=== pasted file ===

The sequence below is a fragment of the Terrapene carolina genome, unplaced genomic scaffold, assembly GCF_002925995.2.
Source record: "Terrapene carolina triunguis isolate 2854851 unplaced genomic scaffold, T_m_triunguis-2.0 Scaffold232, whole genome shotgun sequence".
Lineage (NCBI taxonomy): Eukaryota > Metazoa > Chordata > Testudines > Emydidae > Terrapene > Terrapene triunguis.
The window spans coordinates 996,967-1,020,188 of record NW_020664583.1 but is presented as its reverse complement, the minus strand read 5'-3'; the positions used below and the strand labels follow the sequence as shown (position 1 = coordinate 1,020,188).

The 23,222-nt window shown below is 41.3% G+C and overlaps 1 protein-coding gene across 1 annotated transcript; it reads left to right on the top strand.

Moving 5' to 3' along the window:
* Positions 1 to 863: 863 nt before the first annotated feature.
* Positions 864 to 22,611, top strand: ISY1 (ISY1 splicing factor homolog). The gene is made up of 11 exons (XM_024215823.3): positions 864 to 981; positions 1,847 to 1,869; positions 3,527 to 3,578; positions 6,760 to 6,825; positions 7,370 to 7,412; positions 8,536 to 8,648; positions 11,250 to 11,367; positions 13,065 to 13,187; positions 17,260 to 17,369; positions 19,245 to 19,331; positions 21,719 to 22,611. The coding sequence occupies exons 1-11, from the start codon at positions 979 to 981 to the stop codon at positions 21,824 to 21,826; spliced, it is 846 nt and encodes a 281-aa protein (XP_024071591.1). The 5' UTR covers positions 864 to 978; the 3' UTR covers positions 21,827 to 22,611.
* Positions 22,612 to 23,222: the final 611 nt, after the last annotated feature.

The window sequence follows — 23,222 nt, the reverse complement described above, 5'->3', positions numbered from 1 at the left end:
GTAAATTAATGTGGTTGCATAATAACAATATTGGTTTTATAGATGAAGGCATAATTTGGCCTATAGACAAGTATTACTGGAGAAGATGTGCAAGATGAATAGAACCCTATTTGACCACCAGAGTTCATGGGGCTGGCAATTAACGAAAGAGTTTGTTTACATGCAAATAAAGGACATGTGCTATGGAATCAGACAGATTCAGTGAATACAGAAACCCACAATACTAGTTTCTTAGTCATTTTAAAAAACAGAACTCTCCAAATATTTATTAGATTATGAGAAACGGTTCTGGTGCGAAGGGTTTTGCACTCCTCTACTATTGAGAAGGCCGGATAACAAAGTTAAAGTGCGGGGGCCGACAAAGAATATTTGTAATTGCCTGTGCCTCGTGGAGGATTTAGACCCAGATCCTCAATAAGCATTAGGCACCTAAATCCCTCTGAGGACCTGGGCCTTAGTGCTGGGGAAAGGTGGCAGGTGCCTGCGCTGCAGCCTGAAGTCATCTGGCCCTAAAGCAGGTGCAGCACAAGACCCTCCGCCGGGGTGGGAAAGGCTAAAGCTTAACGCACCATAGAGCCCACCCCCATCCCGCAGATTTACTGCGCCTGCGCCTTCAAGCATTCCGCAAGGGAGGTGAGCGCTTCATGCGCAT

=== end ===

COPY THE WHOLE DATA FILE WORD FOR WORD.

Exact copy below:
The sequence below is a fragment of the Terrapene carolina genome, unplaced genomic scaffold, assembly GCF_002925995.2.
Source record: "Terrapene carolina triunguis isolate 2854851 unplaced genomic scaffold, T_m_triunguis-2.0 Scaffold232, whole genome shotgun sequence".
Lineage (NCBI taxonomy): Eukaryota > Metazoa > Chordata > Testudines > Emydidae > Terrapene > Terrapene triunguis.
The window spans coordinates 996,967-1,020,188 of record NW_020664583.1 but is presented as its reverse complement, the minus strand read 5'-3'; the positions used below and the strand labels follow the sequence as shown (position 1 = coordinate 1,020,188).

The 23,222-nt window shown below is 41.3% G+C and overlaps 1 protein-coding gene across 1 annotated transcript; it reads left to right on the top strand.

Moving 5' to 3' along the window:
* Positions 1 to 863: 863 nt before the first annotated feature.
* Positions 864 to 22,611, top strand: ISY1 (ISY1 splicing factor homolog). The gene is made up of 11 exons (XM_024215823.3): positions 864 to 981; positions 1,847 to 1,869; positions 3,527 to 3,578; positions 6,760 to 6,825; positions 7,370 to 7,412; positions 8,536 to 8,648; positions 11,250 to 11,367; positions 13,065 to 13,187; positions 17,260 to 17,369; positions 19,245 to 19,331; positions 21,719 to 22,611. The coding sequence occupies exons 1-11, from the start codon at positions 979 to 981 to the stop codon at positions 21,824 to 21,826; spliced, it is 846 nt and encodes a 281-aa protein (XP_024071591.1). The 5' UTR covers positions 864 to 978; the 3' UTR covers positions 21,827 to 22,611.
* Positions 22,612 to 23,222: the final 611 nt, after the last annotated feature.

The window sequence follows — 23,222 nt, the reverse complement described above, 5'->3', positions numbered from 1 at the left end:
GTAAATTAATGTGGTTGCATAATAACAATATTGGTTTTATAGATGAAGGCATAATTTGGCCTATAGACAAGTATTACTGGAGAAGATGTGCAAGATGAATAGAACCCTATTTGACCACCAGAGTTCATGGGGCTGGCAATTAACGAAAGAGTTTGTTTACATGCAAATAAAGGACATGTGCTATGGAATCAGACAGATTCAGTGAATACAGAAACCCACAATACTAGTTTCTTAGTCATTTTAAAAAACAGAACTCTCCAAATATTTATTAGATTATGAGAAACGGTTCTGGTGCGAAGGGTTTTGCACTCCTCTACTATTGAGAAGGCCGGATAACAAAGTTAAAGTGCGGGGGCCGACAAAGAATATTTGTAATTGCCTGTGCCTCGTGGAGGATTTAGACCCAGATCCTCAATAAGCATTAGGCACCTAAATCCCTCTGAGGACCTGGGCCTTAGTGCTGGGGAAAGGTGGCAGGTGCCTGCGCTGCAGCCTGAAGTCATCTGGCCCTAAAGCAGGTGCAGCACAAGACCCTCCGCCGGGGTGGGAAAGGCTAAAGCTTAACGCACCATAGAGCCCACCCCCATCCCGCAGATTTACTGCGCCTGCGCCTTCAAGCATTCCGCAAGGGAGGTGAGCGCTTCATGCGCAT